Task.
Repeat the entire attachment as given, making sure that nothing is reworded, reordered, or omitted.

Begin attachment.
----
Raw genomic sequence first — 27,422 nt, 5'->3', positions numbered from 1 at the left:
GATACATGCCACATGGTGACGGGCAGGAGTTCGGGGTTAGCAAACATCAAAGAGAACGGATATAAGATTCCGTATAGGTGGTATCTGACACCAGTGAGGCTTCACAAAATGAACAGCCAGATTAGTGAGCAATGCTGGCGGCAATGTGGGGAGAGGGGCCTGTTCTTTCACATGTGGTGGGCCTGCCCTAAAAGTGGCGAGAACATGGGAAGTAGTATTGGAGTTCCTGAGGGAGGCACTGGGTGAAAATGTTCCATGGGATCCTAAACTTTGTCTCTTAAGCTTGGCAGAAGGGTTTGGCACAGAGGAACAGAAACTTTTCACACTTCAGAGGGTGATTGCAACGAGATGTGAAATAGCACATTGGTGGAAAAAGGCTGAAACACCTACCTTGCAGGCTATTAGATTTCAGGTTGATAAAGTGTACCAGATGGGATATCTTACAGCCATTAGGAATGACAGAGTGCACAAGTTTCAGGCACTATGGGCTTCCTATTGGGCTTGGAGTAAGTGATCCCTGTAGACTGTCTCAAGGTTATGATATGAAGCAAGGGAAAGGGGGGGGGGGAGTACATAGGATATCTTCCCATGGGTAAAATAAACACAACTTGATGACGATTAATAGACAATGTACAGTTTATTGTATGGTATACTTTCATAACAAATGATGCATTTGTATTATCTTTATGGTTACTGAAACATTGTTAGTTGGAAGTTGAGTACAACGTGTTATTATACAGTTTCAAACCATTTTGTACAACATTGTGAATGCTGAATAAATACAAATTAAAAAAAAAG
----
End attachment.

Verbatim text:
Raw genomic sequence first — 27,422 nt, 5'->3', positions numbered from 1 at the left:
GATACATGCCACATGGTGACGGGCAGGAGTTCGGGGTTAGCAAACATCAAAGAGAACGGATATAAGATTCCGTATAGGTGGTATCTGACACCAGTGAGGCTTCACAAAATGAACAGCCAGATTAGTGAGCAATGCTGGCGGCAATGTGGGGAGAGGGGCCTGTTCTTTCACATGTGGTGGGCCTGCCCTAAAAGTGGCGAGAACATGGGAAGTAGTATTGGAGTTCCTGAGGGAGGCACTGGGTGAAAATGTTCCATGGGATCCTAAACTTTGTCTCTTAAGCTTGGCAGAAGGGTTTGGCACAGAGGAACAGAAACTTTTCACACTTCAGAGGGTGATTGCAACGAGATGTGAAATAGCACATTGGTGGAAAAAGGCTGAAACACCTACCTTGCAGGCTATTAGATTTCAGGTTGATAAAGTGTACCAGATGGGATATCTTACAGCCATTAGGAATGACAGAGTGCACAAGTTTCAGGCACTATGGGCTTCCTATTGGGCTTGGAGTAAGTGATCCCTGTAGACTGTCTCAAGGTTATGATATGAAGCAAGGGAAAGGGGGGGGGGGAGTACATAGGATATCTTCCCATGGGTAAAATAAACACAACTTGATGACGATTAATAGACAATGTACAGTTTATTGTATGGTATACTTTCATAACAAATGATGCATTTGTATTATCTTTATGGTTACTGAAACATTGTTAGTTGGAAGTTGAGTACAACGTGTTATTATACAGTTTCAAACCATTTTGTACAACATTGTGAATGCTGAATAAATACAAATTAAAAAAAAAG